No impairment of fertility occurred in rats when male animals were treated for 70 days prior to mating and female animals were treated for 14 days prior to mating and continuing through gestation and lactation with topical doses of tazarotene gel of up to 0.125 mg/kg/day. Based on data from another study, the systemic drug exposure (AUCde) in the rat would be equivalent to 0.31 times the AUC0-24h observed in psoriatic patients treated with 2 mg/cm2 of tazarotene gel 0.1% (extrapolated for topical application over a 20% body surface area), and 0.38 times the maximum AUC0-24h in acne patients treated with 2 mg/cm2 of tazarotene gel 0.1% over a 15% (targeted) body surface area.

No impairment of mating performance or fertility was observed in male rats treated for 70 days prior to mating with oral doses of up to 1 mg/kg/day tazarotene, which produced an AUCde that was 0.95 times the AUC0-24h observed in psoriatic patients treated with 2 mg/cm2 of tazarotene gel 0.1% (extrapolated for topical application over a 20% body surface area), and 1.2 times the maximum AUC0-24h in acne patients treated with 2 mg/cm2 of tazarotene gel 0.1% over a 15% (targeted) body surface area.

No effect on parameters of mating performance or fertility was observed in female rats treated for 15 days prior to mating and continuing through day 7 of gestation with oral doses of tazarotene up to 2 mg/kg/day. However, there was a significant decrease in the number of estrous stages and an increase in developmental effects at 2 mg/kg/day (see CONTRAINDICATIONS). This dose produced an AUC0-24h which was 1.7 times that observed in psoriatic patients treated with 2 mg/cm2 of tazarotene gel 0.1% (extrapolated for topical application over a 20% body surface area), and 2.1 times the maximum AUC0-24h in acne patients treated with 2 mg/cm2 of tazarotene gel 0.1% over a 15% (targeted) body surface area.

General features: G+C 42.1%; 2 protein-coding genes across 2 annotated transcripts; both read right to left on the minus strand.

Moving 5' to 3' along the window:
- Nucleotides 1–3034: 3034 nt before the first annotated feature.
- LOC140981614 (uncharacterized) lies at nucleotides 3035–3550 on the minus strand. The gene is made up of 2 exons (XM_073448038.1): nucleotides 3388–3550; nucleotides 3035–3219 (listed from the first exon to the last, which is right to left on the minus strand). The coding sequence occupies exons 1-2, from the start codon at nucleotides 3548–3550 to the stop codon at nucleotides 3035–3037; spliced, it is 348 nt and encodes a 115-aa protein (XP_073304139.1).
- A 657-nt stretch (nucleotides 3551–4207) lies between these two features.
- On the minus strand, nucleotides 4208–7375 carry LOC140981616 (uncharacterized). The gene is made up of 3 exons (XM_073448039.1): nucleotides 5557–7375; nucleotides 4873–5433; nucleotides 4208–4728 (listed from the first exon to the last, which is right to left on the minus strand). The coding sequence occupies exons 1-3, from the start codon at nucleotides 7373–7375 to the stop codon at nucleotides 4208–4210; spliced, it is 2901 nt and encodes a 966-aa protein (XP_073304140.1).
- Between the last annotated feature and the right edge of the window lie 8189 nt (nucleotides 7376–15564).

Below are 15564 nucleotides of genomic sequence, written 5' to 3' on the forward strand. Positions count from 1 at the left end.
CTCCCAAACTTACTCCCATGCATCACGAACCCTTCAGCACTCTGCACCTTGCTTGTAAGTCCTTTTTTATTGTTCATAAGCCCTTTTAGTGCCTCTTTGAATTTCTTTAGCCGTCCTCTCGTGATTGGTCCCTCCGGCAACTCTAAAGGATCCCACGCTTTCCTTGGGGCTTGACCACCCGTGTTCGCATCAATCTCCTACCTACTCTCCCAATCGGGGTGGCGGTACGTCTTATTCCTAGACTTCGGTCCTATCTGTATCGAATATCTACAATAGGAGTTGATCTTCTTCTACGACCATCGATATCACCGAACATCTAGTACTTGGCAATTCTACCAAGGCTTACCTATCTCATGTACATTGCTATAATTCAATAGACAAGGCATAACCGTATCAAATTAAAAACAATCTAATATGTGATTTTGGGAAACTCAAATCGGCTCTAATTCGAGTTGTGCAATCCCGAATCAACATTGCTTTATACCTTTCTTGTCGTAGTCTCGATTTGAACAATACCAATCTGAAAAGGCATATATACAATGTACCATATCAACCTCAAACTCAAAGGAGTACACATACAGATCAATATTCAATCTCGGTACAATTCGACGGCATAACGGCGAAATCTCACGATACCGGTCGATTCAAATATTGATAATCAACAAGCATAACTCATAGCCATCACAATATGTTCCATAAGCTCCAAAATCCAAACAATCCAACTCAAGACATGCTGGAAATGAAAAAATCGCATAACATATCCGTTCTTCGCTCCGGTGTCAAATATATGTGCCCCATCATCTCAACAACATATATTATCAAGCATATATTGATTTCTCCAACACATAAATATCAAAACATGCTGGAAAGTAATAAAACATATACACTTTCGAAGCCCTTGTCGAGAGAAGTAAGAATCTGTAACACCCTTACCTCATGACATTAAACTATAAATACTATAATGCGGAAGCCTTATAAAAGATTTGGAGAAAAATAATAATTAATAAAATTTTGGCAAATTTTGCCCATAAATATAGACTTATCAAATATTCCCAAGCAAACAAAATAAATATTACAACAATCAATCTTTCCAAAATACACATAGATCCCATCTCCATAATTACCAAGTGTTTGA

Reproductive capabilities of F1 animals, including F2 survival and development, were not affected by topical administration of tazarotene gel to female F0 parental rats from gestation day 16 through lactation day 20 at the maximum tolerated dose of 0.125 mg/kg/day. Based on data from another study, the systemic drug exposure (AUCde) in the rat would be equivalent to 0.31 times the AUC0-24h observed in psoriatic patients treated with 2 mg/cm2 of tazarotene gel 0.1% (extrapolated for topical application over a 20% body surface area), and 0.38 times the maximum AUC0-24h in acne patients treated with 2 mg/cm2 of tazarotene gel 0.1% over a 15% (targeted) body surface area.

Pregnancy

Teratogenic Effects

See CONTRAINDICATIONS section. Women of child-bearing potential should use adequate birth-control measures when Tazorac® Gel is used. The possibility that a woman of child-bearing potential is pregnant at the time of institution of therapy should be considered. A negative result for pregnancy test having a sensitivity down to at least 50 mIU/mL for hCG should be obtained within 2 weeks prior to Tazorac® Gel therapy, which should begin during a normal menstrual period. There are no adequate, well-controlled studies in pregnant women. Although there may be less systemic exposure in the treatment of acne of the face alone due to less surface area for application, tazarotene is a teratogenic substance, and it is not known what level of exposure is required for teratogenicity in humans (see CLINICAL PHARMACOLOGY: Pharmacokinetics).

Nursing Mothers

After single topical doses of 14C-tazarotene to the skin of lactating rats, radioactivity was detected in milk, suggesting that there would be transfer of drug-related material to the offspring via milk. It is not known whether this drug is excreted in human milk. Caution should be exercised when tazarotene is administered to a nursing woman.

Pediatric Use